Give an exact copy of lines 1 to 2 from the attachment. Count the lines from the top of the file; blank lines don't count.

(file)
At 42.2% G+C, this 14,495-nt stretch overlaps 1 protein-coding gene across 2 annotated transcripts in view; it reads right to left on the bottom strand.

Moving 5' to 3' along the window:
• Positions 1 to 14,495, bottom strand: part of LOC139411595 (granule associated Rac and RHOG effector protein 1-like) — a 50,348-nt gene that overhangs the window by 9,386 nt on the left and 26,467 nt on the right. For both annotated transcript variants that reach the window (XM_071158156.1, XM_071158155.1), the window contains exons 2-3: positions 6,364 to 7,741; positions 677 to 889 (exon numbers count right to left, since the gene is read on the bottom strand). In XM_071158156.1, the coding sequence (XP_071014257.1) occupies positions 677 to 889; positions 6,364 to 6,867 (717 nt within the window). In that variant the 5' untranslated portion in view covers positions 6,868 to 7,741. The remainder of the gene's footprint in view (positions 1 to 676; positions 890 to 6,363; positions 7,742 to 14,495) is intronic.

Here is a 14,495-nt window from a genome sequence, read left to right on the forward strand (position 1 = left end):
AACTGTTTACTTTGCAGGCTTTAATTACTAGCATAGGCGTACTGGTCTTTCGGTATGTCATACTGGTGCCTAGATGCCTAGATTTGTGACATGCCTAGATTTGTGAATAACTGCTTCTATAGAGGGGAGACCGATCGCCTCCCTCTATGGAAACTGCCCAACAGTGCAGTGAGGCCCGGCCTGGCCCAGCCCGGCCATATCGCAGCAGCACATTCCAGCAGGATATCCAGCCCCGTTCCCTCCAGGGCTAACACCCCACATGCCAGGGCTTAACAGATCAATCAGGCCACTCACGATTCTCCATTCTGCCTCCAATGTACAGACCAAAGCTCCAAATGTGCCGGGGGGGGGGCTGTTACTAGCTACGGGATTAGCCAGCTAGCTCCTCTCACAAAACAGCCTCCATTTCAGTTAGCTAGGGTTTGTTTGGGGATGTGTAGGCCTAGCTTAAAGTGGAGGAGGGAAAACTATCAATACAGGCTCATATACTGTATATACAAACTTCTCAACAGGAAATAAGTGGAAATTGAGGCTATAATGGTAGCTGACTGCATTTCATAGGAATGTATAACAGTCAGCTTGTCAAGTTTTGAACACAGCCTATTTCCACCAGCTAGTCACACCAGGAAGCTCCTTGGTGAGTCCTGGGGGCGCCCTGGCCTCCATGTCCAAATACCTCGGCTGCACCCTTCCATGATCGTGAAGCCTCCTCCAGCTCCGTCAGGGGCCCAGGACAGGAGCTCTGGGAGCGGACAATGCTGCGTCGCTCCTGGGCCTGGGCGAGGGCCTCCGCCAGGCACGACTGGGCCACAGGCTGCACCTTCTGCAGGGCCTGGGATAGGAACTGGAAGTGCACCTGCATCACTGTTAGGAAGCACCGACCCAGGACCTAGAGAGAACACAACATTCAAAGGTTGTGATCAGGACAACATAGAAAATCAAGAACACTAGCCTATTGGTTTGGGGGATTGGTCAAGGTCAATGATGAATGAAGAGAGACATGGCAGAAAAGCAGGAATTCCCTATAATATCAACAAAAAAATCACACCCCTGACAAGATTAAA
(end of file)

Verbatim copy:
At 42.2% G+C, this 14,495-nt stretch overlaps 1 protein-coding gene across 2 annotated transcripts in view; it reads right to left on the bottom strand.

Moving 5' to 3' along the window: